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Look Inside Young Adult Road Map

3 Guiding Star Point

3 Guiding Star Point Three: Build Relationships Getting Help from Advocacy Groups Family advocacy organizations can help with advice or letter-writing. In some cases, a member of an organization will go with you to a meeting or appointment. One of the most useful family advocacy organizations is the National Alliance on Mental Illness (NAMI), which has affiliate groups all over the nation. Many NAMI affiliates also offer free classes and support groups for parents. Go to to find the closest affiliate. Another excellent source of help are chapters of the National Federation of Families for Children’s Mental Health. Go to to find one near you. What to Do When Someone’s Not Listening Sometimes, no matter what you do, a relationship isn’t working. However, it is not always easy to switch to a new person in certain agencies or clinics. You may have limited choices. There are still ways to navigate the situation. Here are five strategies that may help: 1. If you have a problem with a provider, first talk to him or her about it before going to someone higher up in the agency. Listen to the provider, and politely insist the provider listen to you. If the problem is resolved, thank the provider. If you are not satisfied, take your concern to the next level by asking to speak with a supervisor. Ask to speak with a person higher up if necessary. 2. If you are still not satisfied, file a grievance (written complaint) with the agency, government authority, or behavioral health organization. You can usually learn about grievance procedures by going to the agency’s website. You can also ask a family advocacy agency to help you. (Note: In most states, there are special agencies that help people with complaints about state health insurance/Medicaid.) 3. In your complaint (written statement of what happened) include dates, names of those involved, witnesses, and specific details. Stick to the facts. Write what happened, not what you think or feel about what happened. 4. If your complaint involves serious wrongdoing by the provider (such as anything that may be a crime or cause you serious physical or emotional harm), do not wait. Report this to a trusted person and the provider’s supervisor immediately. Give details, including the day, time, and facts concerning what was said and done. Write down these details. Also write down the name or names of those you informed about this incident, along with the date and time. 5. If something didn’t work out with a provider, take some time afterwards to think about or discuss with someone: What went wrong? Did I have other options? Is there some other strategy I might want to use next time? 40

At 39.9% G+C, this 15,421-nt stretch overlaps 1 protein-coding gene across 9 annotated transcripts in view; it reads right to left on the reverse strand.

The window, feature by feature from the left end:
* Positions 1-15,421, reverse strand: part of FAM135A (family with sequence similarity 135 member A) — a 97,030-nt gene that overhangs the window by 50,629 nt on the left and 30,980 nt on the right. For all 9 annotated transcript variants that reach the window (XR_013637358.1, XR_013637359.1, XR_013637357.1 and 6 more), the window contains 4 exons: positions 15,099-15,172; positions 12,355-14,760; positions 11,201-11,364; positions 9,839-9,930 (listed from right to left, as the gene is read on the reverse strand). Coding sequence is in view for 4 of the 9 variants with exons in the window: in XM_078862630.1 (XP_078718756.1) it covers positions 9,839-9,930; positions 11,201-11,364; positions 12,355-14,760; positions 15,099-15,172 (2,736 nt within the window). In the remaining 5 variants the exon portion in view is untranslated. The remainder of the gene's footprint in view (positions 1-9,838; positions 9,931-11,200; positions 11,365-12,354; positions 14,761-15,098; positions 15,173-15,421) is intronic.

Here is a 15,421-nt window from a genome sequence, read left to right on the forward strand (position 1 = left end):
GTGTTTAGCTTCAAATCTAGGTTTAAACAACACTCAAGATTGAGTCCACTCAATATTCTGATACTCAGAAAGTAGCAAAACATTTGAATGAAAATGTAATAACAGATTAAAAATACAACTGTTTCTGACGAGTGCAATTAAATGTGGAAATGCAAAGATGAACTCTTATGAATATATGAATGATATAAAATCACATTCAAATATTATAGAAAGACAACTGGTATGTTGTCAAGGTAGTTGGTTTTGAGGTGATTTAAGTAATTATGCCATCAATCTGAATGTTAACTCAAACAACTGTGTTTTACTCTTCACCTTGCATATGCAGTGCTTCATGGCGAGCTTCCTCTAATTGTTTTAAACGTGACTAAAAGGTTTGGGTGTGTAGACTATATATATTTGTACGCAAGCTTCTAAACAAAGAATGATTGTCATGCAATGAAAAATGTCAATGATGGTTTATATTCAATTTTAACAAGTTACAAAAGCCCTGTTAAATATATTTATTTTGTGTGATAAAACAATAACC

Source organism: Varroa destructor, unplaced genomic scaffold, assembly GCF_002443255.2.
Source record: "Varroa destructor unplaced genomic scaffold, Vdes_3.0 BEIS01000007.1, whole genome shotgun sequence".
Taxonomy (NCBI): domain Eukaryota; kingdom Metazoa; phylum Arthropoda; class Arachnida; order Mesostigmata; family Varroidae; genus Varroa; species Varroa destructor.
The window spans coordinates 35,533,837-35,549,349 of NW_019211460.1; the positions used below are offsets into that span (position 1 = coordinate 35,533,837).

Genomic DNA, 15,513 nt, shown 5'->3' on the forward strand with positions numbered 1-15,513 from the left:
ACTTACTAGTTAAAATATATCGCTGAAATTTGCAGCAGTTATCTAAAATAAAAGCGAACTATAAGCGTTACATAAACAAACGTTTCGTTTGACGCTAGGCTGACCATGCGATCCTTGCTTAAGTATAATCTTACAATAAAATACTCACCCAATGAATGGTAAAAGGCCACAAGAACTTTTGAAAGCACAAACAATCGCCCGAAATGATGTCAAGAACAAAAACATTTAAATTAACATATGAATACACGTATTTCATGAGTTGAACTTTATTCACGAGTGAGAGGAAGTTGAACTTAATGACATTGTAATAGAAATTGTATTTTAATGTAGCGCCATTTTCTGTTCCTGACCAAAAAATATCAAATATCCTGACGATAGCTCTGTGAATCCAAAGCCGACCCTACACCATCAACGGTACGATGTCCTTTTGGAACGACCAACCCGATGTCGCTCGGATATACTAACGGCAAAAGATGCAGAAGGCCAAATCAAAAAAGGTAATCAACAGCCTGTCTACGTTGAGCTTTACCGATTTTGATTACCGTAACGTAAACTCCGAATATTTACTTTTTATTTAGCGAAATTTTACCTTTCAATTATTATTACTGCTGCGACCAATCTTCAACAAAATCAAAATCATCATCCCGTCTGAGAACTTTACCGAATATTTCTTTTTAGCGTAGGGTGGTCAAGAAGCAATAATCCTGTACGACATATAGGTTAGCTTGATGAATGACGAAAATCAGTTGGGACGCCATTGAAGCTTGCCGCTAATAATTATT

Practicing Assertiveness The way you speak, move, dress, and react can affect how you are treated by providers. Assertiveness experts offer these tips on getting results at an appointment or meeting: l Project the right image. l Dress neatly. l Shake hands firmly. Make strong eye contact. l Take time to organize records and paperwork. l Sit or stand in an upright but relaxed way. Keep your body still and relaxed. Fidgeting will make you seem uneasy or lacking in confidence. l If you feel nervous, practice what you want to say ahead of time. l Speak with confidence. l State clearly and calmly what you believe to be true (“I think that... I feel that...”). l Speak up in a strong tone of voice without asking for permission or making apologies. l Don’t try to attack, bully, blame, or shame the other person. Your goal is to solve problems, not win arguments. l Listen to the other person carefully. Show you are listening by wearing an alert, attentive expression. l Refer to the other person’s point of view when you give a different opinion (“I understand that you feel...,but I believe...”). l When you honestly agree with the person, say so. A little stroking never hurts (“Yes, that seems like a good idea.”). l Don’t raise your voice. If you aren’t satisfied, say so politely but firmly. Make suggestions. Ask for ideas. l Do NOT text while talking with others. It makes you look like you are avoiding the conversation or not paying attention. Show you expect results l Before you leave the room, briefly sum up the discussion, describing what each person has agreed to do (action items) in a certain amount of time. Follow up on those items in the agreed upon time. l State decisions in terms of “we” and “us” (“So, as I understand it, we’ve decided to...”). Remember, you are the other vote in the room. l If you think the other person may not clearly understand or stick to the agreement, send a note that sums up the decisions made in your meeting, or get a person you trust to help you with this, if necessary. Keep a copy for your files. In case of a conflict, this letter becomes part of the record to help you get results. 41